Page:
• The impact of parental alienation is lifelong and may be intergenerational – PAS has negative long-term effects including depression, low self esteem, inability to trust self and others, substance abuse, and becoming alienated from one’s own children. Three different patterns of the intergenerational transmission of PAS have been identified.

These findings from this study refute three common myths about PAS:

  1. That parental alienation is only perpetrated by mothers against fathers – Although this was the case for many of the adult children, it was not true of all of them. In 6 of the 40 interviews, fathers were the alienating parent. Because the sample was neither random nor representative, it is not possible to calculate the actual proportion of gender in the general population of alienating parents. But it can be concluded definitively that some fathers do practice parental alienation. This was also borne out in surveys of targeted parents that produced samples that were evenly divided between mothers and fathers.
  2. That PAS only occurs in divorced families – While PAS was first identified as a phenomenon in the context of post-divorce custody litigation and evaluations, it is now evident that PAS can take place in intact families.
  3. That PAS is only effectuated by custodial parents – Again, a prototypical PAS case was a custodial mother alienating the children from their father, following a bitter divorce. However, this is not the only PAS scenario. The custodial parent has a far greater degree of access to the child in order to effectuate the alienation, but this does not preclude the possibility of alienation being perpetrated during visitation with a non-custodial parent, especially if visitation is frequent and the parent is especially effective at thought control and emotional manipulation techniques.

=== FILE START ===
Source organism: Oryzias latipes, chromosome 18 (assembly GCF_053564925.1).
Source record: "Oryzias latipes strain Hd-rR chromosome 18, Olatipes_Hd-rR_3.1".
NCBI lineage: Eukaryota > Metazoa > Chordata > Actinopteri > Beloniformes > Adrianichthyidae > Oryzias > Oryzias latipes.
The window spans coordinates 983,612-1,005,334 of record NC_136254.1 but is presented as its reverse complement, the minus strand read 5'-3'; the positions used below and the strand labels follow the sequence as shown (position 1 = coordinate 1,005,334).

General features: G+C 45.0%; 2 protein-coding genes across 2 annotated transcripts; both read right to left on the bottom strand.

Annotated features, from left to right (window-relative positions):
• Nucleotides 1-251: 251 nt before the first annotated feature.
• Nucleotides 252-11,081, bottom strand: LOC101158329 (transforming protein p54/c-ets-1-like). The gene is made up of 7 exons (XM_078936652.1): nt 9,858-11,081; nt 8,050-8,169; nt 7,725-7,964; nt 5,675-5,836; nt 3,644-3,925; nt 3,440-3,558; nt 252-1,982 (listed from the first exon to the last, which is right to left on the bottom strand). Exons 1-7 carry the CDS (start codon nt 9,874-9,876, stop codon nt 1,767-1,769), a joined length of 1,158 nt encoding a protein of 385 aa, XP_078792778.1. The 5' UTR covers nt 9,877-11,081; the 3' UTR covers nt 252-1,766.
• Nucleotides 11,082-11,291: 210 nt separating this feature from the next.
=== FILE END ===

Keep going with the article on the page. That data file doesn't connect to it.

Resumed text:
What is Parental Alienation?

By Amy J. L. Baker, PhD, director of research at the Vincent J. Fontana Center for Child Protection of the New York Foundling

When parents separate, the goal and the hope is that they can work together in some fashion for the sake of the children. They may imagine that, at the time of the separation, they will have an amicable divorce in which the children freely move between each home and the parents can celebrate family events and holidays together.

Such a “good divorce” is possible but is not the reality for many families. There is a continuum along which separated or divorced families function, from the type of cooperation that represents the ideal at one end of the spectrum to something known as parental alienation and Parental Alienation Syndrome (PAS) at the other end.

Parental alienation is a set of strategies – attitudes and behaviors – that some parents use in order to emotionally manipulate children, often but not always in divorce situations, to reject the other parent. Based on research with adult children of PAS, as well as “targeted parents,” the following strategies have been identified as the major tools used by one parent to alienate the other: